Should We Drug Test Our Children?
There is no secret that our kids use drugs. More than half use an illegal substance before they graduate from high school. If children are subjected to random drug testing, goes the logic, testing might stop their drug use, or at least serve as a red flag to their parents. The problem is that not all of our kids use drugs, and even the ones who are at greatest danger are in the minority. So should we treat all kids as guilty until proven innocent? As a physician who has drug tested patients thousands of times, my answer is simple: no drug tests without reasonable suspicion.
People who work with addicts know there are perfectly good reasons for drug testing. Testing helps guide them when an addict is detoxing, or has just taken an overdose. Drug testing tells you important things when the patient can’t. Drug testing can be an aid in working with addicts as they flirt with relapse. In a word, drug testing is a terrific clinical tool. So why all the fuss about drug testing our kids in school?
People are split on the issue of drug testing. At issue is a conflict between the desire to keep our children safe on the one hand and the rights of privacy and freedom from illegal searches on other.
In 2002 the Supreme Court heard the case brought by high school student Lindsay Earls against her Board of Education. As a member of the Tecumseh High School marching band, she was required to submit to random urine checks. Earls knew she was drug free, and defended her privacy. She correctly felt that being in a marching band did not automatically put her at risk for drugs. Supporting her case were the National Education Association and the American Academy of Pediatrics.
But in a 5 to 4 decision, the Court ruled against the high school student. Writing for the majority, Justice Thomas argued that schools have a greater interest in protecting children than maintaining their privacy. The four dissenting justices called the drug test program “capricious, even perverse.” The dissenters further noted that the Tecumseh drug testing policy invaded the privacy of students who need deterrence the least, kids motivated to take part in extracurricular activities, while keeping kids at risk away from activities that might actually keep them off of drugs.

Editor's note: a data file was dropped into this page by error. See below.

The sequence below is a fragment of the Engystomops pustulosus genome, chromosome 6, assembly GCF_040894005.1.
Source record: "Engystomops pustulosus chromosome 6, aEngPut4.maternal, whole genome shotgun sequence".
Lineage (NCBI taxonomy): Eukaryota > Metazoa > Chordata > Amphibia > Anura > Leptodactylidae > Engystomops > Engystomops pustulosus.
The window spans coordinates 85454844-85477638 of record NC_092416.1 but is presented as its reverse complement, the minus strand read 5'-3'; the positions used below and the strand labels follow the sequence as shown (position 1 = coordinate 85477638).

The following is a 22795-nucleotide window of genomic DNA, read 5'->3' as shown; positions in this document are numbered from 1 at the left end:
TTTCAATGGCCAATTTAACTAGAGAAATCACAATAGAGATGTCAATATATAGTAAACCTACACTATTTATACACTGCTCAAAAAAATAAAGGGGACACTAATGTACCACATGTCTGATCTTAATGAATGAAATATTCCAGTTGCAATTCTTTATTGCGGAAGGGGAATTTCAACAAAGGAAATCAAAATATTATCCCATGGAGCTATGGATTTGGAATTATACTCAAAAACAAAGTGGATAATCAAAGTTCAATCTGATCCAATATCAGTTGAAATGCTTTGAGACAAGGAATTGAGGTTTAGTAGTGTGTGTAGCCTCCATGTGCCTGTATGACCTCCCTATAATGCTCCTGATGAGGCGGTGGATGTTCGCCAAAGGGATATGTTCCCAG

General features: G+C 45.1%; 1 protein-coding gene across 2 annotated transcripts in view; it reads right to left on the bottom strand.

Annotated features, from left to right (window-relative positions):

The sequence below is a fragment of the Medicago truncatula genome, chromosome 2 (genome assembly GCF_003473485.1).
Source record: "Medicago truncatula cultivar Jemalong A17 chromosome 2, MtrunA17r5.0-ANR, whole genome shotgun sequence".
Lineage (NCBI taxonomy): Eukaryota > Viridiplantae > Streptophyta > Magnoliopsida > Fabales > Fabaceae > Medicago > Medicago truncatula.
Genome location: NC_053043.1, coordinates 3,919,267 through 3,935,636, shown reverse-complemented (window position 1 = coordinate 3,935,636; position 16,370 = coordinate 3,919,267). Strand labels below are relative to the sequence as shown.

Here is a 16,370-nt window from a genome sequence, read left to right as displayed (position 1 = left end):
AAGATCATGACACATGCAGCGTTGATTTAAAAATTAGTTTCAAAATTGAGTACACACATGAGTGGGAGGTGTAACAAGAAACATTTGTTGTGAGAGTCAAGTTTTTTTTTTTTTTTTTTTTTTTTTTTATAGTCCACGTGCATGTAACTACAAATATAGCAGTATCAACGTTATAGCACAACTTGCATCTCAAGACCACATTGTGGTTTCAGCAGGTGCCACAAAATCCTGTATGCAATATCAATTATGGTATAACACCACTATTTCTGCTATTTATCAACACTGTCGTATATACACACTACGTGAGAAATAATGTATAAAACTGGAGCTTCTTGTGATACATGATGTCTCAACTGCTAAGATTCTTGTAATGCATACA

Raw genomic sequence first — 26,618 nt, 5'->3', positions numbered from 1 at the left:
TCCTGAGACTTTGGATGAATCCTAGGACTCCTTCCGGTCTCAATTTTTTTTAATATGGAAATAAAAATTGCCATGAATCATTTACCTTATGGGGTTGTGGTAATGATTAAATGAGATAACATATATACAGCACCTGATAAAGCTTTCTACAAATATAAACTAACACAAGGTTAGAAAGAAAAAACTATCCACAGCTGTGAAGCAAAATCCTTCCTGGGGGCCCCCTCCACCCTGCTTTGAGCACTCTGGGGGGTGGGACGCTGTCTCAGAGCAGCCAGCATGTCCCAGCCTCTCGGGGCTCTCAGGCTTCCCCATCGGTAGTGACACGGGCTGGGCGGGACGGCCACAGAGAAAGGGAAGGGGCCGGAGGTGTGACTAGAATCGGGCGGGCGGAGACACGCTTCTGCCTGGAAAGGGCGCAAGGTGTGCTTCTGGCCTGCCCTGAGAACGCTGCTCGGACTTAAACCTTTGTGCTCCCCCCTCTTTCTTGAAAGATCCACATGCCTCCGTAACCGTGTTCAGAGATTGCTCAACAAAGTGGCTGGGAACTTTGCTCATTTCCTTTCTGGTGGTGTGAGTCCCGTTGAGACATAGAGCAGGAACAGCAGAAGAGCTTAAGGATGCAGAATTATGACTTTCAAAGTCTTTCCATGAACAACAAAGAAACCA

Despite the Earls case, there has been no stampede by schools to drug test our kids. One optimistically thinks that common sense may be loose in the land. Variations on drug testing have been proposed, such as having parents “register” their children for random testing in schools. Results would go to the parents, and parents would be educated regarding treatment options.
But a random drug test does not answer the critical questions of how much, how often, or even what a kid has been taking. Testing does not discriminate between kids who experiment and kids who are seriously involved with drugs. Testing can be inaccurate. A crafty child can sabotage it. Testing ignores the most medically devastating drugs, tobacco and alcohol. But most instructive of all, scientific data show that random drug testing does not reduce drug use. A 2003 survey of 722 secondary American schools involving 76,000 students by the University of Michigan found virtually identical rates of drug use in schools that have drug testing and schools that do not.
A clean kid does not need to be drug tested. A kid involved in drugs usually doesn’t, either. If a parent can already see the red flags, one more won’t make a great difference. So is there a place for drug testing our kids? Sure, when a parent has suspicion of drug use, or when a kid has something to prove. Otherwise, the best drug test I know is the hug-and-sniff when they walk through the front door, with a heart to heart for a eye-opener the following morning. The strongest weapon we have to combat drug use in our children is not the chemistry lab, but heads-up parenting.
Henry David Abraham, M.D.’s recent book is “What’s a Parent to Do? Straight Talk about Drugs and Alcohol.”